30 years after his death, a free concert in tribute was held to the memory of Marius Cultier by his two daughters Ayul and Laini, the association Biguine Jazz and other cultural operators. Last December 18, in Fort-de-France (Martinique), several hundred people who never forgot or who wished to discover the musical work of the famous Martinican pianist went to the Parc Cultural Aimé Césaire. Singers and musicians who worked with the jazzman and youger artists (Jocelyne Béroard, Mario Canonge, Ralph Tamar, Alex Bernard, Jacky Bernard, Claude Césaire, Alain Dracius, E.Sy Kennenga et Sarah Fahy) performed his compositions. However, do we know very well this great Caribbean artist of international standing?
On December 23, 1985, the terrible news comes through : Marius Cultier died. Incomprehension and sadness invade everybody. Thousands of people attend the pianist’s funeral, the procession moves forward to the rhythm of “L’Ode à Gisèle”, a work he composed for his wife.
Thirty years after the artist’s death, do the new generations know the one who was nicknamed “the musician with the gold fingers”?
Since his early childhood, Marius is crazy about music. Born in 1942 in Fort-de-France (Martinique) and orphaned from both father and mother when he is 14, so this music always will be with him as a faithful friend in good times and in bad. The piano becomes his favourite instrument, it is true that in his family there are many musicians ; his half-brother Nel Lancry born in 1925 is also a pianist.
A Caribbean jazz
When he is 14 years, the gifted boy suddenly becomes the ORTF orchrestra conductor for Guadeloupe and Martinique in order to host the famous radio programme “Punch en Musique”. If with some Martinican musicians of the time like the harmonica player Jo Amable and the drummer Jacques Césaire whose real name is Jack Gil he plays and promotes especially the Caribbean rhythms (in particular “Latino”), from the 1950’s, he hears a sound that comes from the United States : Jazz. He enjoys the records released by the American jazzman who is the forerunner of the bebop style,Thelonious Monk (1918-1982), and they inspire him so much that he adopts this music but mixes it with West Indian sounds. The talented pianist gives a lot of concerts to share his musical universe with a very enthusiastic audience. In Puerto Rico, the amateur musician wins the International Piano Contest Prize in spite of the participation of professional musicians for his excellent performance of “Round Midnight”.When he is 20, the young man already recorded about ten records. Then, he settles down for eight years in the Canadian province – Quebec – where he becomes very popular by hosting music programmes on the radio. He meets jazzmen who are well-known on the international stage, among them the famous American trumpeter, Miles Davis who died in 1991.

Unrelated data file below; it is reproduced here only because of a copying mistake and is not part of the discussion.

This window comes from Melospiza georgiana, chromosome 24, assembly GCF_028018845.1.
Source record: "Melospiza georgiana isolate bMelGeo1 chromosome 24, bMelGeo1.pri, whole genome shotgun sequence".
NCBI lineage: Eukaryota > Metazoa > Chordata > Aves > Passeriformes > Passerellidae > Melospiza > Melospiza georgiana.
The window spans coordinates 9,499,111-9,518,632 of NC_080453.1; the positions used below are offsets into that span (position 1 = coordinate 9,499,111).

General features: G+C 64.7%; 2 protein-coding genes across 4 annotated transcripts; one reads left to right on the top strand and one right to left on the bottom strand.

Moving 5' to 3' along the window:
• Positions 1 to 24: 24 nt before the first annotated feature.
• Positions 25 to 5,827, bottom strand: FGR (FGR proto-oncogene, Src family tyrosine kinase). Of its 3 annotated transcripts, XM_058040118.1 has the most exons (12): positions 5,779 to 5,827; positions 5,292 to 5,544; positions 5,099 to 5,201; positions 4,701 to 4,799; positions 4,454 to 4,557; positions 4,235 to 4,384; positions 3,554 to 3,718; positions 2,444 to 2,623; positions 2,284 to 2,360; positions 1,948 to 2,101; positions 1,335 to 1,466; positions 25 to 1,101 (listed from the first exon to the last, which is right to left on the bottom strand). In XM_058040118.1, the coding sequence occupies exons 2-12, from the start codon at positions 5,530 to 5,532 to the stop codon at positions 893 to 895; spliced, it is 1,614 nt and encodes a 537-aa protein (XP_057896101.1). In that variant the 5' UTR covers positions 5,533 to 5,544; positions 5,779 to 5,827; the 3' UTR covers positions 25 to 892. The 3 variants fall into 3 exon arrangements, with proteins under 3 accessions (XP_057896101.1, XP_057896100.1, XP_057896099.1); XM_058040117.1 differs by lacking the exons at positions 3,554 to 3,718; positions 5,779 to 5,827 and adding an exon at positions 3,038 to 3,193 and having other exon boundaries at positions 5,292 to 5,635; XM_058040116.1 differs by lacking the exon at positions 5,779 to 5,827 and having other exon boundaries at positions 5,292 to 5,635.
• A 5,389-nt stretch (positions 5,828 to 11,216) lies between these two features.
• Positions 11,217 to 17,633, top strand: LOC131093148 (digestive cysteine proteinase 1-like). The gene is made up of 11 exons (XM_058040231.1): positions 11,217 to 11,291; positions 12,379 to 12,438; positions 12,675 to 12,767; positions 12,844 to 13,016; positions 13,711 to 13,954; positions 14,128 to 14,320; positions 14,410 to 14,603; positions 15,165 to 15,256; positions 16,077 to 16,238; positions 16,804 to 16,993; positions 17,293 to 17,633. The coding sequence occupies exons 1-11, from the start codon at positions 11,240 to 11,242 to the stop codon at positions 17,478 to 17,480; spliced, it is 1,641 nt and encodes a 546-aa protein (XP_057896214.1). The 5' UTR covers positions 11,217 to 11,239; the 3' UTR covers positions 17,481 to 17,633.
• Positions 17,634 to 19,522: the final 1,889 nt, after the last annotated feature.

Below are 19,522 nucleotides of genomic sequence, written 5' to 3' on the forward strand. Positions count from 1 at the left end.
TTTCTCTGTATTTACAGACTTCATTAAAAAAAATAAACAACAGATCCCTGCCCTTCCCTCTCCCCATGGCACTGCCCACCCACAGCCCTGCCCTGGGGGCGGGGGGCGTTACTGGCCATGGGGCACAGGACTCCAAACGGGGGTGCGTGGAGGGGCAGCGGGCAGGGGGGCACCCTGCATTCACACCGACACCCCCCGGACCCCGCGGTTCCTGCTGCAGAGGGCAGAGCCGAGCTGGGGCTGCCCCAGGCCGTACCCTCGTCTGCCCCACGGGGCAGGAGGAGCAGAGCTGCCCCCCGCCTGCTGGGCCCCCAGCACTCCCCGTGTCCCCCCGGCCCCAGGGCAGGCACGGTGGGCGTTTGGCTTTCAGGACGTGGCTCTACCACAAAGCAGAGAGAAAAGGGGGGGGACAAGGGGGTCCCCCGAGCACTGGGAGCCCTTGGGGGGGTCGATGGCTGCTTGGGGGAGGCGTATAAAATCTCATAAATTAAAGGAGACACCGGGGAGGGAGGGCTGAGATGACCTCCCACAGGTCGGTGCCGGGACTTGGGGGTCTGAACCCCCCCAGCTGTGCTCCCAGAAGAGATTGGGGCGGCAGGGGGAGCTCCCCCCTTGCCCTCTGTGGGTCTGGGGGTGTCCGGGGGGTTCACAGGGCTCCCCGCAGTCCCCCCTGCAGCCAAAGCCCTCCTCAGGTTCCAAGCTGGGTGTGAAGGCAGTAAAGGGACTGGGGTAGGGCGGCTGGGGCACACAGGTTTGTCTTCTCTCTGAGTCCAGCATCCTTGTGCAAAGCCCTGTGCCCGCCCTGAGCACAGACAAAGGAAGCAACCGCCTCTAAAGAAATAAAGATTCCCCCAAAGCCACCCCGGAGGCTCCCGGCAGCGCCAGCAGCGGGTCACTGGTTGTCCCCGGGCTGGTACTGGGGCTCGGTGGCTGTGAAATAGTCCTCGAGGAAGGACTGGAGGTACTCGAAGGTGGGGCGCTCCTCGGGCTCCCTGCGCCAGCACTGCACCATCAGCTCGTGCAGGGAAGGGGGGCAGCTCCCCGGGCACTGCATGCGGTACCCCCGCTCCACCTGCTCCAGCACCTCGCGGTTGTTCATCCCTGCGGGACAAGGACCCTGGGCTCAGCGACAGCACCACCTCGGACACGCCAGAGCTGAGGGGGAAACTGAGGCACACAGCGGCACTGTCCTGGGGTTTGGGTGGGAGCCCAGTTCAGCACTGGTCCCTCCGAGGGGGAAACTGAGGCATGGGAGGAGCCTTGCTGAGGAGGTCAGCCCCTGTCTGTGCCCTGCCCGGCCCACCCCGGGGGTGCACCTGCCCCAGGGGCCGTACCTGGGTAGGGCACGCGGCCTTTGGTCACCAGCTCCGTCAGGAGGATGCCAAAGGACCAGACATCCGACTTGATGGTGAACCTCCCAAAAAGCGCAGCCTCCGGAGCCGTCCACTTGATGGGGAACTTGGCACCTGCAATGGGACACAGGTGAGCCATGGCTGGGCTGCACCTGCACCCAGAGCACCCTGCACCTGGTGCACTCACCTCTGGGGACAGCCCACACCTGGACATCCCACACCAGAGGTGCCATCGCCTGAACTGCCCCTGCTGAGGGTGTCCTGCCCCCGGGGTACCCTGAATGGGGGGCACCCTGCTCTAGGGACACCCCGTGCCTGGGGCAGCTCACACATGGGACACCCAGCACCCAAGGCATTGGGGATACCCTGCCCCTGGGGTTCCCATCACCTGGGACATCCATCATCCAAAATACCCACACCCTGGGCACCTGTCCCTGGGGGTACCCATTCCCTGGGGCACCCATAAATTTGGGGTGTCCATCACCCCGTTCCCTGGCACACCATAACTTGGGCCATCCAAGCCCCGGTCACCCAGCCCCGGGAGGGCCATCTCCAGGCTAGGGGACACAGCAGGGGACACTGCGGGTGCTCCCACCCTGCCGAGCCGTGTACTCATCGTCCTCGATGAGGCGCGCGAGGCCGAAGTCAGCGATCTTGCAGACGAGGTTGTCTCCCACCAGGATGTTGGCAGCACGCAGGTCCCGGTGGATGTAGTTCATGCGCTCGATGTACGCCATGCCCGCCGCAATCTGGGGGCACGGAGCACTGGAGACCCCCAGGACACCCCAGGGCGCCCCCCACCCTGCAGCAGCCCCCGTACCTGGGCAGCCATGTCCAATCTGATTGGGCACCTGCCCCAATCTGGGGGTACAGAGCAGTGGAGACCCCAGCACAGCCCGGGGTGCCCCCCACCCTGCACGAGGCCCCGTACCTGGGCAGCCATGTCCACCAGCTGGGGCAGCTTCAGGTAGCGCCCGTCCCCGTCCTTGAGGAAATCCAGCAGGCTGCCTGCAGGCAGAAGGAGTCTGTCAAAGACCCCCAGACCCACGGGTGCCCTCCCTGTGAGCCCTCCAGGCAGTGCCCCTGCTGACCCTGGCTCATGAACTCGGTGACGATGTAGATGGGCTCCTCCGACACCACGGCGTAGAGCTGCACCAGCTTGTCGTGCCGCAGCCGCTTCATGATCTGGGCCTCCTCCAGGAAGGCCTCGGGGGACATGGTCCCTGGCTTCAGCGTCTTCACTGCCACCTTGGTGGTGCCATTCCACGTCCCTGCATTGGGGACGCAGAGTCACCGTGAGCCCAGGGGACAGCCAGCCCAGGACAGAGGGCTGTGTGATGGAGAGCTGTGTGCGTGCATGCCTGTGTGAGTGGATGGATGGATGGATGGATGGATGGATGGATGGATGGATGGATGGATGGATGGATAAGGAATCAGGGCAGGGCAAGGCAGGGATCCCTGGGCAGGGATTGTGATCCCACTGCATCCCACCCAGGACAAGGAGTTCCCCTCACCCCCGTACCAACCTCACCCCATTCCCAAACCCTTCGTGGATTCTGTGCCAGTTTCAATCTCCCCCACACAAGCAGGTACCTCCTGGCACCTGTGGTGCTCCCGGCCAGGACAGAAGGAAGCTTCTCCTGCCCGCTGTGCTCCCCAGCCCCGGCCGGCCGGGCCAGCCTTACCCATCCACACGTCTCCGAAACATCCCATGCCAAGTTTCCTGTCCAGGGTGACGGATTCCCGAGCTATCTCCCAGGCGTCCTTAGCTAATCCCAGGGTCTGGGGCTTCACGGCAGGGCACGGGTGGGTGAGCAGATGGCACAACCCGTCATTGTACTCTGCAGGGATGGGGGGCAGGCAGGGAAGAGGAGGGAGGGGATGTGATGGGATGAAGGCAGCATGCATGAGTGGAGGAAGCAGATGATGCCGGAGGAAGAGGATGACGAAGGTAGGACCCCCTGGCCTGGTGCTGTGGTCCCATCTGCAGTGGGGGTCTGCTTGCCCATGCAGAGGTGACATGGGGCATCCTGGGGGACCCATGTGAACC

A disappointing homecoming
In the 1970s, Marius Cultier decides to conquer France where people make him feel very welcome : he starts by giving a concert in the Palais des Congrès and by performing during a week at the Olympia in Paris. He also decides to go back to his native island in order to share his musical knowledge and experiences. In the 1980s, after a piano maker and piano restorer training in the United States, he realizes his dream. Indeed, he creates a musical instruments shop that quickly becomes the place to be for jazzmen and lovers of good music and he tunes almost all the pianos in Martinique. Then, he begins to make a collection of works from our Caribbean zone and his own compositions. Among them, “Concerto Pour la Fleur et l’Oiseau” sung by Jocelyne Béroard who wins in 1982 the “Prix de la Chanson d’Outre-Mer” in the Salle Gaveau in Paris. His wife Gisèle who stoped working as a teacher helps him in his new activities. Unfortunately, as the saying goes, “No-one is a prophet in his own country”, the pianist feels misunderstood by people around him, he is in debt, he doesn’t find any local producer who wants to bet on the success of his music, although he is famous abroad.
Marius Cultier his sunny optimistic soul. He dies at the age of 43.
SOURCE : LE GRAND LIVRE DES MUSICIENS CRÉOLES (Volume 1) by Sully CALLY – Collection Patrimoine – pages 70-72 – 1996